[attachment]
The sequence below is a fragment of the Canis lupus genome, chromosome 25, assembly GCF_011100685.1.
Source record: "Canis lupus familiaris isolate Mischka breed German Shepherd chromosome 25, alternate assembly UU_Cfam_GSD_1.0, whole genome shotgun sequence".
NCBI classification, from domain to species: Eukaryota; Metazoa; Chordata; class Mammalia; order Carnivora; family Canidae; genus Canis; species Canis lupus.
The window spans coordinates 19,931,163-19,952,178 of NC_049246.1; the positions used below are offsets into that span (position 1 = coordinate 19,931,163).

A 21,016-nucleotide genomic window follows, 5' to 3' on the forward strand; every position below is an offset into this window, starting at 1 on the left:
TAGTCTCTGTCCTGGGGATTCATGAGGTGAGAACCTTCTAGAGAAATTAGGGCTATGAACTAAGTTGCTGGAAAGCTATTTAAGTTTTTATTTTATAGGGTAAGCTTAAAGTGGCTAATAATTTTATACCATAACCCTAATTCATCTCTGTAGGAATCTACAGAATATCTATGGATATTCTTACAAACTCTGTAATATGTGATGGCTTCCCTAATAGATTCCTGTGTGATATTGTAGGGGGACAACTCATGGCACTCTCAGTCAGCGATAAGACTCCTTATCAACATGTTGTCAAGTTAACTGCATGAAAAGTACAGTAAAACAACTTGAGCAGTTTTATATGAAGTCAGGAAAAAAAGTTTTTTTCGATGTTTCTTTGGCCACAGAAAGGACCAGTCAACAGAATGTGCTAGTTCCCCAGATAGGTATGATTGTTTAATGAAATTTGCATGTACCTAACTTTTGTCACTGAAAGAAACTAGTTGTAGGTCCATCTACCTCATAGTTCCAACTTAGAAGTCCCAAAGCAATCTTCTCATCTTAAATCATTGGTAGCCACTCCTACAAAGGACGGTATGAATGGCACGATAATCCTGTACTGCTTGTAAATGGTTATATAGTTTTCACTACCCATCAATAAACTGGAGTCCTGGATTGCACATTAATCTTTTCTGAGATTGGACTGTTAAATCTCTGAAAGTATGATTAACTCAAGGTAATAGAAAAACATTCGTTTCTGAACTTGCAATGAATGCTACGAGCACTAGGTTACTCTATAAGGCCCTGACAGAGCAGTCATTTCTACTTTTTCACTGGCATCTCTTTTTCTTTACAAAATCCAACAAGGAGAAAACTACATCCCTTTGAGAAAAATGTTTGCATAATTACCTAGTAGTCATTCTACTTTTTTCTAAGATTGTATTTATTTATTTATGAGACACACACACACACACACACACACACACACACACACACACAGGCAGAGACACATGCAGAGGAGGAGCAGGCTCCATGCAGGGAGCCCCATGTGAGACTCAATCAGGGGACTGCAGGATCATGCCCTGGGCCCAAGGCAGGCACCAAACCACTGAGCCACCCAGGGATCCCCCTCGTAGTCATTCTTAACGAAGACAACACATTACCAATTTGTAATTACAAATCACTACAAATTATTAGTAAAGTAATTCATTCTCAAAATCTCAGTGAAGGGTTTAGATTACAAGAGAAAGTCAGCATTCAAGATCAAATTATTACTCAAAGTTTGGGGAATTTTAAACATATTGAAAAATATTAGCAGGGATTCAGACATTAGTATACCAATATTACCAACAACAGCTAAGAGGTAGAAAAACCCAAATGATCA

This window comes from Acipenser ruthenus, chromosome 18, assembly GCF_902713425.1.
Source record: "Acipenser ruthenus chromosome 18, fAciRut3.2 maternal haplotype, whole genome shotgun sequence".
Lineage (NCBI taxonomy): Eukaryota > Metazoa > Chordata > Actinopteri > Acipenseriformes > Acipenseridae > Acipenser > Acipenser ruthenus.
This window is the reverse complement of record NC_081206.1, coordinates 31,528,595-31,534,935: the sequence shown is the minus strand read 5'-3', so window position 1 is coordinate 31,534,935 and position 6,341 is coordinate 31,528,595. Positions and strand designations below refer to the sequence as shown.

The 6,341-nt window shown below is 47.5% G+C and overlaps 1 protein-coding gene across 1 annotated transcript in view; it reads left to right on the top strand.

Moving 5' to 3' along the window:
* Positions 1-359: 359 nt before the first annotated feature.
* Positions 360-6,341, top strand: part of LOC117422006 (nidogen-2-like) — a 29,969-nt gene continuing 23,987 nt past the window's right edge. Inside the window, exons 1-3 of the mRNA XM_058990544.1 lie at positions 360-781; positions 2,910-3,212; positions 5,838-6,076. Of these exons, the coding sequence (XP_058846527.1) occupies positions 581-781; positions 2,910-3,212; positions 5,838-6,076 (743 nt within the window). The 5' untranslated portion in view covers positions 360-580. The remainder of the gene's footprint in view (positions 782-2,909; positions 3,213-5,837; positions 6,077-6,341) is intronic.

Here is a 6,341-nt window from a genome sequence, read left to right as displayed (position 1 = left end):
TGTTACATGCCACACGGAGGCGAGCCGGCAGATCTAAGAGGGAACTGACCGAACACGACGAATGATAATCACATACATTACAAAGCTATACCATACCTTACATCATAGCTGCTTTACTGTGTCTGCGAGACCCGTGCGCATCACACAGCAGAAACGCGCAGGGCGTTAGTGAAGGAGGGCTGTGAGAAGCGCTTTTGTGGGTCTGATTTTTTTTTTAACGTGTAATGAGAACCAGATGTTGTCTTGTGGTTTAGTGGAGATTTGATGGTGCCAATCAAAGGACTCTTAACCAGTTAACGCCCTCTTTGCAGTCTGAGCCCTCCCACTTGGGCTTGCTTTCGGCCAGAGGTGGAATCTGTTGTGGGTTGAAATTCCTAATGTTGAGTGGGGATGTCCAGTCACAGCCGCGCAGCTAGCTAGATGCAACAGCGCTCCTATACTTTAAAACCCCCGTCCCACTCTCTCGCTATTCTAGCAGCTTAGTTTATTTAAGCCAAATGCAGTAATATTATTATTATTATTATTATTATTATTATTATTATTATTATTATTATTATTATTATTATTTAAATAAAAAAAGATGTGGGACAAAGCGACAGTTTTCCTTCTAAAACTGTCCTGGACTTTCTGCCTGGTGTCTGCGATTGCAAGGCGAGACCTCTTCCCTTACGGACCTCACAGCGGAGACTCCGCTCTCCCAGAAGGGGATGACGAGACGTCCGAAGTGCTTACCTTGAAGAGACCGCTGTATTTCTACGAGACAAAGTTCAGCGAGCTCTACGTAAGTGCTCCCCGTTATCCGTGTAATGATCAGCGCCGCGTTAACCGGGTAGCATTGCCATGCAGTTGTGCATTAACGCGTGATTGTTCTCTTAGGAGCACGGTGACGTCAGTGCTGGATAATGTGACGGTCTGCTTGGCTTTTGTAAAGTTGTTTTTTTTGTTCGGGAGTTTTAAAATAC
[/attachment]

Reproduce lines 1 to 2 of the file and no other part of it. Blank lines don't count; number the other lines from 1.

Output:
The sequence below is a fragment of the Canis lupus genome, chromosome 25, assembly GCF_011100685.1.
Source record: "Canis lupus familiaris isolate Mischka breed German Shepherd chromosome 25, alternate assembly UU_Cfam_GSD_1.0, whole genome shotgun sequence".